PM set to outline her vision for Brexit
Theresa May will speak at 11:45 today at Lancaster House in front of journalists, diplomats and her own negotiating team in a bid to lay out some more substantive plans around Brexit and what Brexit actually means.
The front pages are all reporting that May will outline 12 points that will form the basis of the government’s stance. As we have reported since first brought up at the Conservative Party Conference, May is expected to maintain her rhetoric of prioritising immigration over tariff-free access to the Single Market.
Briefed quotes are starting to circulate this in particular is catching our eye. May will say later today that she is not seeking “partial membership of the EU, associate membership or anything that leaves us half in, half out. We do not seek to adopt a model already enjoyed by other countries. We do not seek to hold on to bits of membership as we leave.”
As far as we’re concerned, that is the definition of a ‘hard’ Brexit.
What is the focus for sterling?
Our focuses for sterling are multiple and there are countless things that May could touch on that could take sterling back through its recent multi-decade lows. Probably most important in the short term is how clear her plans on access to the single market are. Hints at a transition deal or ‘breaking-in’ period for the UK following two years of Article 50 negotiation could limit fears that 2019 would represent another cliff edge for the UK economy.
A European response is also crucial. May’s speech may lay out a plan for full access to the best bits of the EU without immigration and oversight from the European Court of Justice but should Merkel, Hollande, Verhofstadt or Barnier come out and say that is not possible then what use is the plan?
Sterling is a little higher this morning but only really against a dollar weaker ahead of Trump’s Inauguration on Friday. GBPEUR remains solidly in the 1.13s.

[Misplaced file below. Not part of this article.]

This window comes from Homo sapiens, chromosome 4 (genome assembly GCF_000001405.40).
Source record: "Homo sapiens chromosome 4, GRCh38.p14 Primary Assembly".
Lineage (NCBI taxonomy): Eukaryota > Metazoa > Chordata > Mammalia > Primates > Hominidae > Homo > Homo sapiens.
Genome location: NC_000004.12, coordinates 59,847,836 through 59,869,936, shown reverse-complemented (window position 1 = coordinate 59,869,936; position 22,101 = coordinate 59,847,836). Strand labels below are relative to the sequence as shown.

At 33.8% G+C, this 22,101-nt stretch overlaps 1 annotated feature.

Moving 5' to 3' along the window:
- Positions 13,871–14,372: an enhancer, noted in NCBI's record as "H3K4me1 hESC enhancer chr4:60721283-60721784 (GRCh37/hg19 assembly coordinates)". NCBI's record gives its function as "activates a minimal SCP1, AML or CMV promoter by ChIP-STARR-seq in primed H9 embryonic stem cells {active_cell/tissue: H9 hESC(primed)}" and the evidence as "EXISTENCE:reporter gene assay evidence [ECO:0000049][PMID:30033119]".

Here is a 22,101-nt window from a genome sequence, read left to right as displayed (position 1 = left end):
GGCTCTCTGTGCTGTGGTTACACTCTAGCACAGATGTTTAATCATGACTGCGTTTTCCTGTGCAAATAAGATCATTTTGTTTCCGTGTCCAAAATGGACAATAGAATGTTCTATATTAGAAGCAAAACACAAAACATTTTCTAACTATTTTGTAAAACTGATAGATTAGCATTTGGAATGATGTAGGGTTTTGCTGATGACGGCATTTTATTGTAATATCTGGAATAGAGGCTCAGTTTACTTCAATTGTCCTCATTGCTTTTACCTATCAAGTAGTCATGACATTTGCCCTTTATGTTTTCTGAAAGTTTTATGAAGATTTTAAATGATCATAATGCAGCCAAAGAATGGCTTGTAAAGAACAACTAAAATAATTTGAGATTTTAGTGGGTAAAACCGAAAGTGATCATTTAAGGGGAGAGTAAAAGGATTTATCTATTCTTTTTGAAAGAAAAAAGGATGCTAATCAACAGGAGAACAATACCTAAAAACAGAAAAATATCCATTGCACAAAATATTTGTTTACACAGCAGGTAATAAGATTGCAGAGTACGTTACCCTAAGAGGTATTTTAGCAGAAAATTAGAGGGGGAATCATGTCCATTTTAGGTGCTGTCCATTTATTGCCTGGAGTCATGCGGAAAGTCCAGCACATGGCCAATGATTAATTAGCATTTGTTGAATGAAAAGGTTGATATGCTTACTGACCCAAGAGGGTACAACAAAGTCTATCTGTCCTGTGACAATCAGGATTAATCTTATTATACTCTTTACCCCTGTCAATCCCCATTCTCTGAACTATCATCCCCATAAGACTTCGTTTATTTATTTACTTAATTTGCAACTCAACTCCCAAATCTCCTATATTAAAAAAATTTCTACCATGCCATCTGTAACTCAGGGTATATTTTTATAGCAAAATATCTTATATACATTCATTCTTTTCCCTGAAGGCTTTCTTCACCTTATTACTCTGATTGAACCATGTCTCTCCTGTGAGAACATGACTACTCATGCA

Inflation close to 18 month highs in the UK
Before May takes the stage, we have the latest set of UK inflation numbers at 09.30. Anything above 1.4% would be the highest reading since August 2014 and would further put pressure on a Bank of England to start thinking about interest rate rises sometime this year. Carney did remind an audience at the London School of Economics that the Bank’s Monetary Policy Committee had warned in November that there are “limits to the extent to which above-target inflation can be tolerated”.
We will have to wait until tomorrow’s wage report to see how much of this inflation is being counteracted or indeed driven by higher pay or whether this is all as a result of the devalued pound and an increase in oil prices.
The Day Ahead
If it looks like there is nothing going on apart from sterling risk, you’d be nearly right. As we have said above, USD has taken one in the mouth overnight falling against the JPY, GBP and CNH. Markets are finally starting to realise that a chaotic President Elect will be handed the keys to the world’s most important economy in a little over 72hrs.
We will be across the speech as and when it takes place on our Twitter account @World_First
Have a great day